Salehi then adds that Saeed Jalili, his deputy Ali Bagheri and Intelligence Minister Heydar Moslehi jointly decided the meeting with the Americans could take place only after the current round of talks in Kazakhstan had subsided. The US, it was decided, must be asked to allow uranium enrichment in Iran in exchange Iran upholding the “fatwa”: a reference to a statement by Khamenei in which he had personally prohibited the development, stockpiling and use of nuclear weapons.
According to Zarif’s book, the US was close to accepting uranium enrichment by Iran and the meeting in Oman could well have sped up lifting of sanctions. But it was delayed, and the changing of the administration in Iran then made the situation more complex.
Although Iran had now twice initiated direct talks with the US, in his speech to mark the Iranian new year in March 2013, Khamenei said: “The Americans are sending us messages through different channels, inviting us to talk about the nuclear question.” He then publicly declared his assent with such talks continuing.
According to Zarif’s new book, Ayatollah Khamenei had ordered that negotiations with the 5+1 be different from the content of the secret meetings in Oman. But when Hassan Rouhani took over the presidency, the Supreme National Security Council handed over the talks in Oman to the foreign ministry, and in effect, the two teams became one.
Criticizing Khamenei — Indirectly
The Sealed Secret also frankly criticizes President Ahmadinejad’s conduct during the nuclear negotiations. But in many places, it is also quite clear that the book is implicitly lambasting Ayatollah Khamenei too, and holds him responsible. At one point, the writers clearly complain that certain speeches by Khamenei gave his supporters with an excuse to attack both the government and the negotiating team.
For instance, according to the book, between the interim nuclear agreement and the finalizing of the JCPOA, Ayatollah Khamenei publicly criticized the US in a bid to “strengthen the hand of the negotiators”. But, in practice, the attacks put the negotiators under enormous pressure inside Iran and made them targets of serious allegations against them. Without explicitly naming names, the writers point a finger at the IRGC and Gando: a spy thriller TV series produced by the Guards, which claimed foreign intelligence services had penetrated Iran’s nuclear team, and frequently referred to Zarif – without naming him – as an infiltrator who dished out intelligence to foreigners.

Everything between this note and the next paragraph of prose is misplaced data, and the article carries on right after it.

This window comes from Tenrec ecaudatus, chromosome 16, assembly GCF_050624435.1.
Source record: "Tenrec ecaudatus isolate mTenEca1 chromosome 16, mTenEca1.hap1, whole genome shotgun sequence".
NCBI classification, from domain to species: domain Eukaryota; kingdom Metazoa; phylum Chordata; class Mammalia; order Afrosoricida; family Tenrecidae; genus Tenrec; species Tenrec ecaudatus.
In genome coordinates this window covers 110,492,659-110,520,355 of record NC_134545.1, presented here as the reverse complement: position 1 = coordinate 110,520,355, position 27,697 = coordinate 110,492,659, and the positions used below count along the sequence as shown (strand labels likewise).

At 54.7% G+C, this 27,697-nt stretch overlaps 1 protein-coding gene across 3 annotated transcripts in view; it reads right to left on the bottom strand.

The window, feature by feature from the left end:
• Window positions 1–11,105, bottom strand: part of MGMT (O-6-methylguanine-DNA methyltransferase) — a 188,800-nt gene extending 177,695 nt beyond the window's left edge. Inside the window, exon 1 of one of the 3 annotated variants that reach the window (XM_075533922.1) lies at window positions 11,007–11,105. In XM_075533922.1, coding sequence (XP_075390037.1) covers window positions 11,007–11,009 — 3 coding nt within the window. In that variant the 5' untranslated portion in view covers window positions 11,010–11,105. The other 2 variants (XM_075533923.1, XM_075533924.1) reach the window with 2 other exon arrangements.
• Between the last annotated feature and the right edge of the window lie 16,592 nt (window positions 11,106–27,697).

Zarif’s book portrays Ahmadinejad as a liability, prone to antics like sending letters to George W. Bush and Barack Obama, inviting them to meet him in public. The former president even did so while he was in New York to attend the UN General Assembly, while Zarif was still Iran’s ambassador to UN. Ahmadinejad, of course, did so with the permission of the Supreme Leader but Khamenei did not publicly support him. Eventually as a result, Ahmadinejad removed himself from the nuclear talks.
The book also features a story from Ali Asghar Khaji, a deputy foreign minister under Ahmadinejad who was secretly talking to the Americans in Oman. Salehi, who was then the foreign minister, asked him to meet with Ahmadinejad and give him an oral report. After the meeting, Khaji told Salehi: “I went to see Dr. Ahmadinejad. ‘Mr. Khaji, I have read your reports,’ he said. ‘Dr. Ahmadinejad,’ I said, ‘this is not enough. We need your help and your views in dealing with the Americans.’…He looked at me but didn’t answer. He just said ‘goodbye’.”
Taking Notes Was “Beneath” Them
The writers present Saeed Jalili and the early nuclear negotiating team as inept, unimaginative and inexperienced, unable to grasp the opportunity to ease the crisis and find means of resolving it for good. One example The Sealed Secret cites is the absence of recorded minutes of the negotiations and, in some cases, negotiators reported the same meeting differently. These divergent reports, and “numerous errors in recording crucial words and phrases”, in turn confused decision-makers in Tehran. The book suggests the negotiators considered taking notes “beneath” them.
Abbas Araghchi was the only senior nuclear negotiator during Ahmadinejad’s presidency who remained in post under Rouhani, and played a key role in arriving at the JCPOA. Araghchi is a contributor to the book and in some passages is referred to as Iran’s “bad cop” during the talking.
For his part, he tells an anecdote about his meeting with Zarif in the elevator of Rouhani’s residence after the latter’s 2013 presidential election victory. At the time Zarif had not yet accepted Rouhani’s offer to serve as his foreign minister. When Araghchi asked him why, Zarif told him: ‘In the end we’ll be found wanting, and we will be the victims.”
Zarif was referring to the predictable internal pressure and criticism, which came to a crescendo during his last weeks in office. After Zarif’s interview in which he criticized the Revolutionary Guards’ role in sabotaging Iran’s foreign policy was leaked, Ayatollah Khamenei called his comments a “repetition of the hostile talk of our enemies”.